What happens if parents choose not to vaccinate?
When immunization rates drop, these deadly diseases can reemerge. That's because vaccines aren't 100-percent effective; about 95 percent of the protection comes from the vaccine and the remaining protection comes from living in a community where there are low rates of the disease. So for vaccines to keep a disease in check, most people in a community need to be immunized, so they're not contracting and spreading the disease. This way, the few people that are not able to be vaccinated -- say, a child sick with leukemia, or a newborn who hasn't had her shots -- will hopefully be protected by what's called "herd" or "community" immunity.
There are parents who choose not to vaccinate their children based on either religious, philosophical or health objections, and the vaccines that are required to enter daycare or school vary from state to state. Many of these parents argue that their unvaccinated kids can benefit from herd immunity, too. Unfortunately, this isn't a reliable way to protect your child. There have been deadly outbreaks of measles and pertussis in the United States in areas where vaccine rates have fallen. In Eastern Europe and Russia, where immunization has dropped, there have been tens of thousands of cases of diphtheria. For vaccines to work, a community needs to have high rates of immunization. Immunization not only protects your child, but your nieces, nephews, and neighbors, too.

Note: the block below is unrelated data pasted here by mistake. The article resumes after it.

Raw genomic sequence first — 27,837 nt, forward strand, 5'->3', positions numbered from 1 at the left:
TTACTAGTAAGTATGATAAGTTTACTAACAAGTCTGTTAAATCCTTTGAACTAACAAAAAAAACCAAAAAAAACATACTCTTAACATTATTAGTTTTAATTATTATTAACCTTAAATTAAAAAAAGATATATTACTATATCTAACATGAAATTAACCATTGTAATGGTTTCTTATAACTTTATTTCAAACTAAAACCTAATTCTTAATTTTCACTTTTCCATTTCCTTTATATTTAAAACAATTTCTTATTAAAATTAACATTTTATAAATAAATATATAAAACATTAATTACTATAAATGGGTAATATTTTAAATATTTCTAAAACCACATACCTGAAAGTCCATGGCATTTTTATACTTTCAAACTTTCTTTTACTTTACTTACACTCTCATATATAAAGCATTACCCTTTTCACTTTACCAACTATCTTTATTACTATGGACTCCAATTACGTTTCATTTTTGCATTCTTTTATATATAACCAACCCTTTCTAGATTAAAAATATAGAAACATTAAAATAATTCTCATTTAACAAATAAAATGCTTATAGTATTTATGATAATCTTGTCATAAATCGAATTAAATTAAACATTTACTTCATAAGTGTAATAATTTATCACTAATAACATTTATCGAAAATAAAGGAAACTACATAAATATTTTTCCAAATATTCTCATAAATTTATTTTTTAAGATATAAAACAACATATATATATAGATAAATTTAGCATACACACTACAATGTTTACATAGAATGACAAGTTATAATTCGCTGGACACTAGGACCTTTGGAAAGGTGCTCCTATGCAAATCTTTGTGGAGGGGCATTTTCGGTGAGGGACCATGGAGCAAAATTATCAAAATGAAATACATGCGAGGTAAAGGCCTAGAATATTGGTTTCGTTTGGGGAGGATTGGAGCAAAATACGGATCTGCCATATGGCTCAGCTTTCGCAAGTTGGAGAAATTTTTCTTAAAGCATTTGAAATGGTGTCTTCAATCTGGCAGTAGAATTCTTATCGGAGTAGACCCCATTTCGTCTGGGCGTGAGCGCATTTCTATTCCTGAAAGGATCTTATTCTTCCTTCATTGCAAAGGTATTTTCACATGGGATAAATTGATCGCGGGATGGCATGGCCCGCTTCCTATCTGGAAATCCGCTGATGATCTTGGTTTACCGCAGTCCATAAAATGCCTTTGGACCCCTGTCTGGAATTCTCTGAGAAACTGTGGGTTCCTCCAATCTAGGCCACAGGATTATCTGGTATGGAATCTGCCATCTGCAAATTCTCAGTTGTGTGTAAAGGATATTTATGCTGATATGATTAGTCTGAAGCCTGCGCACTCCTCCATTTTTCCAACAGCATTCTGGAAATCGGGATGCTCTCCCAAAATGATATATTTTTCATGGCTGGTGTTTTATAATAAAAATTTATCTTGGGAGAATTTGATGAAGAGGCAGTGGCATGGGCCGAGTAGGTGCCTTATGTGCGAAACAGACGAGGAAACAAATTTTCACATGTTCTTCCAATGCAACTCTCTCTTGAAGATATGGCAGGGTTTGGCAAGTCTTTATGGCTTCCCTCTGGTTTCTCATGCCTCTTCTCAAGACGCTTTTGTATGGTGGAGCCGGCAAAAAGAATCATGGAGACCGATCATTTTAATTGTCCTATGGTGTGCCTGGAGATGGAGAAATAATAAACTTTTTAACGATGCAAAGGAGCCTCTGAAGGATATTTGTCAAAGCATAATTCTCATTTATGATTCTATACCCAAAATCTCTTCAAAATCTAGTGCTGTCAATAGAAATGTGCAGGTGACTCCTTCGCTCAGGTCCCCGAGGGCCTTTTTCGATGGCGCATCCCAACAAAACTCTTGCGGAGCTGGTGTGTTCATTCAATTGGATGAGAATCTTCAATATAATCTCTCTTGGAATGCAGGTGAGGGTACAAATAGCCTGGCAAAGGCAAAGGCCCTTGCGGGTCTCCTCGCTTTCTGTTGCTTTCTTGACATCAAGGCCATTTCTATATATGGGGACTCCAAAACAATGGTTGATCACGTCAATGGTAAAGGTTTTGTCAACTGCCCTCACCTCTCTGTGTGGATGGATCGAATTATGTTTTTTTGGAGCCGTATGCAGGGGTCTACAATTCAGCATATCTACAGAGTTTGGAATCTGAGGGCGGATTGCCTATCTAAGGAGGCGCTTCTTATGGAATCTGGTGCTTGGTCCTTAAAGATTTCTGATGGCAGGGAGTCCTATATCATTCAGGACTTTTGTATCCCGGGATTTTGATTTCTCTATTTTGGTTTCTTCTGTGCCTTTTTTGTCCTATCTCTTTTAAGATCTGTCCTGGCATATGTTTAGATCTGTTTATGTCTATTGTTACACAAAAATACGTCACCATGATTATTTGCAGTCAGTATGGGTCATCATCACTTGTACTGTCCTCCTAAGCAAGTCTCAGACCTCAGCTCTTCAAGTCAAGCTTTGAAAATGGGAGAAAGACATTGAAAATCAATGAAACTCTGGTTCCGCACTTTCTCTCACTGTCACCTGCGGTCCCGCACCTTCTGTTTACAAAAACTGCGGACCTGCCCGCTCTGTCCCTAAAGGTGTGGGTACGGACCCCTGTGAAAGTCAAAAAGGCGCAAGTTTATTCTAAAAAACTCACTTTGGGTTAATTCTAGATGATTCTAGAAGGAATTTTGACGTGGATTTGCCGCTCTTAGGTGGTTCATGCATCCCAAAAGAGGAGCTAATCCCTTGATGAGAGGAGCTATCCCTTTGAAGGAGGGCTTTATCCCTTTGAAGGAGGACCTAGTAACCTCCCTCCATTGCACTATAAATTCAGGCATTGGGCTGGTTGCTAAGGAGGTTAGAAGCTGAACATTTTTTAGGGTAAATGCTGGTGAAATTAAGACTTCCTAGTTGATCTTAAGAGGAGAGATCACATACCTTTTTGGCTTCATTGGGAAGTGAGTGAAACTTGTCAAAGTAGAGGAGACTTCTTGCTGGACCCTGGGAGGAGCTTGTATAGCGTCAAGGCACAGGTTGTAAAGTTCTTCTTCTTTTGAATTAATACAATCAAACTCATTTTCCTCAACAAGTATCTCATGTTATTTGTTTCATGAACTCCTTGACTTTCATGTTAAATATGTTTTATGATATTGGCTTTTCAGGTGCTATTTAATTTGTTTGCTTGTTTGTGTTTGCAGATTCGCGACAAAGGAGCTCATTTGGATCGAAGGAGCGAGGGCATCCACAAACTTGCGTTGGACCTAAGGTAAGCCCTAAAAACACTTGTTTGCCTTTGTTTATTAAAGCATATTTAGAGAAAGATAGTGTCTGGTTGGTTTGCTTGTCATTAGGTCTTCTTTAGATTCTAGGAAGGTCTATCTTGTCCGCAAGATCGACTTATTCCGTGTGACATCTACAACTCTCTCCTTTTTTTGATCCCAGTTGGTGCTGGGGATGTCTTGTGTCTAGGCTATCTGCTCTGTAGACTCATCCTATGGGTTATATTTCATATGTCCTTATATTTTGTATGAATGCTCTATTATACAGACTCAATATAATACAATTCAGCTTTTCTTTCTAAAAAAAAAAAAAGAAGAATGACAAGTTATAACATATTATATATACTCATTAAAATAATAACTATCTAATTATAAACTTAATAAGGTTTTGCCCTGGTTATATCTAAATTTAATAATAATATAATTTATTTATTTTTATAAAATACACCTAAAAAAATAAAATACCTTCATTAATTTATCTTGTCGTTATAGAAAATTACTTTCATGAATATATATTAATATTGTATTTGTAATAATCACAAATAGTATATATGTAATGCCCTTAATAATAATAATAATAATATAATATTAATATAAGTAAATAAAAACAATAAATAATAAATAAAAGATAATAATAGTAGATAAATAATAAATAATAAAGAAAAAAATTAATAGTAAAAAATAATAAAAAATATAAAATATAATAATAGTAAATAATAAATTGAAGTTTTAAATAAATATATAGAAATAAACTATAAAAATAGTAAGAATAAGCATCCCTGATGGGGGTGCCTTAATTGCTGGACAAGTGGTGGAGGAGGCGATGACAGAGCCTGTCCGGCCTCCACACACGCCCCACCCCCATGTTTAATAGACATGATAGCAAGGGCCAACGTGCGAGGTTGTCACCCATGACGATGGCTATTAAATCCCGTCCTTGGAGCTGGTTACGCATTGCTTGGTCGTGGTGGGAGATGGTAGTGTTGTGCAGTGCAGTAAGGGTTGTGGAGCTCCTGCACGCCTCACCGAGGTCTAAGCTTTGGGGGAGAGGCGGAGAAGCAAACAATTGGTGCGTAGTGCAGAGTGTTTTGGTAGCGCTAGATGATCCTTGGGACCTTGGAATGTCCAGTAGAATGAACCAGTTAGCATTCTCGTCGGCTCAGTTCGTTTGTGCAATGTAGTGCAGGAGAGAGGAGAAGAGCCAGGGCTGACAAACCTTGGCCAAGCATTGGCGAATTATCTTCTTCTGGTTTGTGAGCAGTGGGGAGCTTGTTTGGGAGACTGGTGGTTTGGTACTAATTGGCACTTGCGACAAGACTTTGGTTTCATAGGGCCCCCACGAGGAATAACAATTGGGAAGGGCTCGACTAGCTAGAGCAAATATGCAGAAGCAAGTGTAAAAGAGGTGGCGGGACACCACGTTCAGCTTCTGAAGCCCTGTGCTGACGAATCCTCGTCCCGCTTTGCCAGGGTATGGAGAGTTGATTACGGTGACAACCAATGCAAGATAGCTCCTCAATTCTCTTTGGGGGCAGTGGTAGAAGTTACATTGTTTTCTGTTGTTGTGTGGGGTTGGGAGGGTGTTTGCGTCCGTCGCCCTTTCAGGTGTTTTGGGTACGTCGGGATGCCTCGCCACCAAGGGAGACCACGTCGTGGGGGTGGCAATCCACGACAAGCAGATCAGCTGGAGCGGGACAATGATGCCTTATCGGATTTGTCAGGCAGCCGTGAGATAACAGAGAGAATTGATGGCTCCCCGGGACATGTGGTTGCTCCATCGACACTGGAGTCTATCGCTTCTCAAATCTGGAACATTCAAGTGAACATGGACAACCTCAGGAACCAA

What are vaccines exactly?
Are vaccines safe?
Can my baby's immune system handle so many shots?
Why do kids today get so many more vaccines than they did years ago?
Is it okay to skip some vaccines?
Do these diseases even still exist?
Wouldn't my unvaccinated child be protected if all the other kids are immunized?
Doesn't getting the disease itself give my child better immunity than she'd get from a vaccine?
Can't I wait to vaccinate my child until she is ready to start school?
What is thimerosal?
Doesn't the flu vaccine still contain thimerosol?
How worried should I be about side effects?
If my child is sick, should I wait he's better to have him vaccinated?
If I'm breastfeeding, isn't my baby immune to all the diseases I'm immune to?